However, foreign languages are just onе set of skills needed to make your CV memorable. Nowadays, technical skills such as computer programming, advanced bookkeeping, data analysis, accounting, marketing, graphic design and so on, are becoming more in demand by employers. There are also some social skills that are good to have on your resume if you want to be noticed. For instance, teamwork, ability to work under pressure, decision-making, time management, self-motivation, adaptability, and creativity are highly valued at the job market. If you have great soft skills on your resume, you will do better than a candidate who has nothing more than the required technical skills.

Ultimately, keep in mind to match your skills to the job you want. There is no need to be proficient at biophysics if you are an accountant. Given these points, no matter what all the self-proclaimed experts have to say, your reputation, your personal brand – whatever you want to call it – really rests on just one thing: your credibility. It is the hardest thing to build and the easiest thing to destroy. So work hard to maintain it.

Nesrin Nazlieva

Sources:
http://www.personalbrandingblog.com/4-biggest-personal-branding-mistakes-people-make/
https://learn.infusionsoft.com/marketing/branding/pitfalls-of-personal-branding-5-signs-of-trouble
https://www.entrepreneur.com/article/231426
https://www.inc.com/jeremy-goldman/4-social-media-personal-branding-mistakes-you-must-avoid.html
http://www.positionignition.com/blog/2015/7/14/5-personal-branding-pitfalls-to-avoid.html
https://www.fastcompany.com/3065169/six-hidden-risks-to-personal-branding
https://www.entrepreneur.com/article/234043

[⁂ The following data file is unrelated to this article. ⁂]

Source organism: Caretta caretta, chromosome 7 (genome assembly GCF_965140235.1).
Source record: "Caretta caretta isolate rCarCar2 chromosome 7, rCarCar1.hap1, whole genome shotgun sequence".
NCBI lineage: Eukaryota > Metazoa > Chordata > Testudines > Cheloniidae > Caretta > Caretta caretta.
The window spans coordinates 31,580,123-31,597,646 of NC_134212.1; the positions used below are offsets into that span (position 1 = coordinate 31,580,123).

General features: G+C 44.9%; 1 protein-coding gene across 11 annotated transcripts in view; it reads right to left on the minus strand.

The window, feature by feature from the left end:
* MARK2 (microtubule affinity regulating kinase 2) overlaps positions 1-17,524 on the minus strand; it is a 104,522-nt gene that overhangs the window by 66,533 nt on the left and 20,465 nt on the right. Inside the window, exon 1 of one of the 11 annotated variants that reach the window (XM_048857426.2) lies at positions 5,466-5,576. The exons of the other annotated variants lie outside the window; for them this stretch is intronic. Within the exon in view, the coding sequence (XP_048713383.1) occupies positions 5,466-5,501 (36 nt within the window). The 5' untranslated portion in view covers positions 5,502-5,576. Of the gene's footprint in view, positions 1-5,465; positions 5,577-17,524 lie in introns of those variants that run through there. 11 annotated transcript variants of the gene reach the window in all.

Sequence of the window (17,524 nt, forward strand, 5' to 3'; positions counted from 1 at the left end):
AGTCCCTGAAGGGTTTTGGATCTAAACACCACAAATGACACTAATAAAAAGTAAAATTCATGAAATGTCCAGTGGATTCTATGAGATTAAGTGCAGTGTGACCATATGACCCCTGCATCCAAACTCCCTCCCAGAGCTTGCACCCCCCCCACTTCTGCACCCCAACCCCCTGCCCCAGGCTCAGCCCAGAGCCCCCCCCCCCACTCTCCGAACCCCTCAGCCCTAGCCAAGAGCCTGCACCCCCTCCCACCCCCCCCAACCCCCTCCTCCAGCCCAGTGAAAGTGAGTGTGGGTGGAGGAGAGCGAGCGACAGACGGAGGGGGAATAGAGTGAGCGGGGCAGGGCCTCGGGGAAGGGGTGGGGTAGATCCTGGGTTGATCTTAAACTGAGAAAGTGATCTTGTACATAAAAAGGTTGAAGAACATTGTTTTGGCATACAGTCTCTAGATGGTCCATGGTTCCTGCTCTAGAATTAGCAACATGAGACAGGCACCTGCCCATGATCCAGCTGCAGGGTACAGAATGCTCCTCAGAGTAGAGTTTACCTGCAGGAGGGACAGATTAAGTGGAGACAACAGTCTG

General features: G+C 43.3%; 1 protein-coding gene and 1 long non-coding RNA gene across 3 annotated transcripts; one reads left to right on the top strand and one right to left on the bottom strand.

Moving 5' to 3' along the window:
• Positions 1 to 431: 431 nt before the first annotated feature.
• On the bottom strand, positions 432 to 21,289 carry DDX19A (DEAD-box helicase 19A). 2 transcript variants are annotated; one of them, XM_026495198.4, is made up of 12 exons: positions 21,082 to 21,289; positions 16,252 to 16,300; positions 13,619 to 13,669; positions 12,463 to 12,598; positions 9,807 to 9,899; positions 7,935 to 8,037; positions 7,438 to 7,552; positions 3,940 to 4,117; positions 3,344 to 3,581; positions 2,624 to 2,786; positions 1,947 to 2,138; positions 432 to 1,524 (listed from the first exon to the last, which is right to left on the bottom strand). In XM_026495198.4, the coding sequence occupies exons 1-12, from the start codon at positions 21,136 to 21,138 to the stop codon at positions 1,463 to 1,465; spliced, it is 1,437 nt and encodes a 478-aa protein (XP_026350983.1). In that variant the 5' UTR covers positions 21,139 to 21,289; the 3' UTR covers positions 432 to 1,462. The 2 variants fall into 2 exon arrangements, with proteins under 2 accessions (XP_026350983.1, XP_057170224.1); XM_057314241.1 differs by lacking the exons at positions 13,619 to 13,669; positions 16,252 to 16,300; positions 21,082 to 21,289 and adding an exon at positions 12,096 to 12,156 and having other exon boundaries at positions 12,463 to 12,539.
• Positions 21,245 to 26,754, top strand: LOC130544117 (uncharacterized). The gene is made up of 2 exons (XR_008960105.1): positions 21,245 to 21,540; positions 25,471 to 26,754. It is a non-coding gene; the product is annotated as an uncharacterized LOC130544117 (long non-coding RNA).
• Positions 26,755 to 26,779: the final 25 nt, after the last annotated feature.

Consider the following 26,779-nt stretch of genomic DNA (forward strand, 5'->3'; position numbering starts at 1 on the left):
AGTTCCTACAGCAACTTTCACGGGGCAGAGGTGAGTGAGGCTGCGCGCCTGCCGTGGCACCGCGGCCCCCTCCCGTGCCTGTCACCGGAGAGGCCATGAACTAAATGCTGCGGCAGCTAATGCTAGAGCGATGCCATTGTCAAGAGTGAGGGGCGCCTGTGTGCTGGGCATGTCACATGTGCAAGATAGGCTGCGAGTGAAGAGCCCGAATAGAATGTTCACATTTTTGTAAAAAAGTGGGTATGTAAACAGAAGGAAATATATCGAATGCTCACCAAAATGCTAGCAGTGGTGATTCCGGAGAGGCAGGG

This article is restricted. You have to be logged in to be able to add further reactions.

 

For an expat moving to the Netherlands, getting the right direction is very important. It's important that one knows which steps and direction to take. Linda is an exceptionally talent counselor, her advice has helped me land a job within a week of coming to the Netherlands. I am grateful for her mentoring and look forward to a great working relationship in the future.

Dr. Hrishiraj S
Clinical Research & Affairs Manager

I approached Linda via TogetherAbroad for outplacement services in order to transition to a new career role. Throughout a time period encompassing several months, Linda provided expert advice on personal branding including developing a top-notch, market-aware CV, highly tailored job applications, and approach strategies with potential employers in the Netherlands. Furthermore, I found Linda to be highly knowledgeable in key related fields such as recruitment strategy, immigration law, contracts, labor agreements, and (un)employment benefits. Last, but not least, Linda is a great person with a lot of empathy for her clients, and it was a pleasure to work with her. I would recommend her to anyone who needs professional help with transitioning to a new career.

A. Aboufirass
Structural Engeer

Linda is a big mind. She thinks about things that the rest normally overlook. The insight she has about the dutch job market can only be achieved through years of experience and persistence.

Her business savvy is complemented by her mastery of understanding the client's needs and requirements. For my career I could say, she was the “Mary Poppins”, who guided me through thick and thin and helped me to land a career in the Netherlands

S. Bhattacharjee
FP&A Manager